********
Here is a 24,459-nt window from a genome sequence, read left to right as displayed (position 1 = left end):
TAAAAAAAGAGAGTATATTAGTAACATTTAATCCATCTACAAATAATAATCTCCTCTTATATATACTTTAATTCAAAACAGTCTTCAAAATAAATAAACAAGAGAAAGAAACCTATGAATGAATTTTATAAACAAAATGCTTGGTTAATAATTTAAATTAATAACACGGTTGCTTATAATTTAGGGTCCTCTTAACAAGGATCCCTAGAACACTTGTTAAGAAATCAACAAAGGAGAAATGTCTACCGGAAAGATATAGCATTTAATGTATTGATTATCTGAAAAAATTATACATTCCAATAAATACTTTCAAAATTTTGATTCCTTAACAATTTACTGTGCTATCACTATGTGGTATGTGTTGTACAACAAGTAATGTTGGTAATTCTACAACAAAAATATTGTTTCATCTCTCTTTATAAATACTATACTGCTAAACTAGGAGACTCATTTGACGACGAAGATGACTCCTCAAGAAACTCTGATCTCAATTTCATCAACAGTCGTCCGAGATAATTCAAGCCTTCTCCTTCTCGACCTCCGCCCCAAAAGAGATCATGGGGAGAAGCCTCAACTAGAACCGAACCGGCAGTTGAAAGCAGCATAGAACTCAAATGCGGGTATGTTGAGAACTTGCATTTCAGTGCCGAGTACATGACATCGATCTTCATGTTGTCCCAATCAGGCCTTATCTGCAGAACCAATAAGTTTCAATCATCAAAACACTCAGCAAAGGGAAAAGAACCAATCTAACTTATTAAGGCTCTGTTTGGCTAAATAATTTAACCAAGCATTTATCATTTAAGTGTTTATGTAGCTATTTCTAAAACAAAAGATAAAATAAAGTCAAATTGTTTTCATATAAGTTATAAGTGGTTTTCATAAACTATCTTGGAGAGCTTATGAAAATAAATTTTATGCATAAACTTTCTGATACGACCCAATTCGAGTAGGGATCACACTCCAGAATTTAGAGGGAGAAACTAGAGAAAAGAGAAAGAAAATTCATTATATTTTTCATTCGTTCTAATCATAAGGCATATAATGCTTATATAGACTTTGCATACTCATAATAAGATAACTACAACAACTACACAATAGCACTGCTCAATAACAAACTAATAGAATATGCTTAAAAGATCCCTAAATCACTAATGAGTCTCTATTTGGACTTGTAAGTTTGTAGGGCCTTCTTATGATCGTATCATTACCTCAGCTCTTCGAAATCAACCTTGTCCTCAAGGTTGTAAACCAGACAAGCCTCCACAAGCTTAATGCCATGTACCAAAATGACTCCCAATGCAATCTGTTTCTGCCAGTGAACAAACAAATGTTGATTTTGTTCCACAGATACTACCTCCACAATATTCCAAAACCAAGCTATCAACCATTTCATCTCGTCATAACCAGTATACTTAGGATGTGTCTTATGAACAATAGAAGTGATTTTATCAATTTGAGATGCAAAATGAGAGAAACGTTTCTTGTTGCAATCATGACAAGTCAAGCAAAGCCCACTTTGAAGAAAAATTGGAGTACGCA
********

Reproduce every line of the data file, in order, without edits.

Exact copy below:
Here is a 24,459-nt window from a genome sequence, read left to right as displayed (position 1 = left end):
TAAAAAAAGAGAGTATATTAGTAACATTTAATCCATCTACAAATAATAATCTCCTCTTATATATACTTTAATTCAAAACAGTCTTCAAAATAAATAAACAAGAGAAAGAAACCTATGAATGAATTTTATAAACAAAATGCTTGGTTAATAATTTAAATTAATAACACGGTTGCTTATAATTTAGGGTCCTCTTAACAAGGATCCCTAGAACACTTGTTAAGAAATCAACAAAGGAGAAATGTCTACCGGAAAGATATAGCATTTAATGTATTGATTATCTGAAAAAATTATACATTCCAATAAATACTTTCAAAATTTTGATTCCTTAACAATTTACTGTGCTATCACTATGTGGTATGTGTTGTACAACAAGTAATGTTGGTAATTCTACAACAAAAATATTGTTTCATCTCTCTTTATAAATACTATACTGCTAAACTAGGAGACTCATTTGACGACGAAGATGACTCCTCAAGAAACTCTGATCTCAATTTCATCAACAGTCGTCCGAGATAATTCAAGCCTTCTCCTTCTCGACCTCCGCCCCAAAAGAGATCATGGGGAGAAGCCTCAACTAGAACCGAACCGGCAGTTGAAAGCAGCATAGAACTCAAATGCGGGTATGTTGAGAACTTGCATTTCAGTGCCGAGTACATGACATCGATCTTCATGTTGTCCCAATCAGGCCTTATCTGCAGAACCAATAAGTTTCAATCATCAAAACACTCAGCAAAGGGAAAAGAACCAATCTAACTTATTAAGGCTCTGTTTGGCTAAATAATTTAACCAAGCATTTATCATTTAAGTGTTTATGTAGCTATTTCTAAAACAAAAGATAAAATAAAGTCAAATTGTTTTCATATAAGTTATAAGTGGTTTTCATAAACTATCTTGGAGAGCTTATGAAAATAAATTTTATGCATAAACTTTCTGATACGACCCAATTCGAGTAGGGATCACACTCCAGAATTTAGAGGGAGAAACTAGAGAAAAGAGAAAGAAAATTCATTATATTTTTCATTCGTTCTAATCATAAGGCATATAATGCTTATATAGACTTTGCATACTCATAATAAGATAACTACAACAACTACACAATAGCACTGCTCAATAACAAACTAATAGAATATGCTTAAAAGATCCCTAAATCACTAATGAGTCTCTATTTGGACTTGTAAGTTTGTAGGGCCTTCTTATGATCGTATCATTACCTCAGCTCTTCGAAATCAACCTTGTCCTCAAGGTTGTAAACCAGACAAGCCTCCACAAGCTTAATGCCATGTACCAAAATGACTCCCAATGCAATCTGTTTCTGCCAGTGAACAAACAAATGTTGATTTTGTTCCACAGATACTACCTCCACAATATTCCAAAACCAAGCTATCAACCATTTCATCTCGTCATAACCAGTATACTTAGGATGTGTCTTATGAACAATAGAAGTGATTTTATCAATTTGAGATGCAAAATGAGAGAAACGTTTCTTGTTGCAATCATGACAAGTCAAGCAAAGCCCACTTTGAAGAAAAATTGGAGTACGCA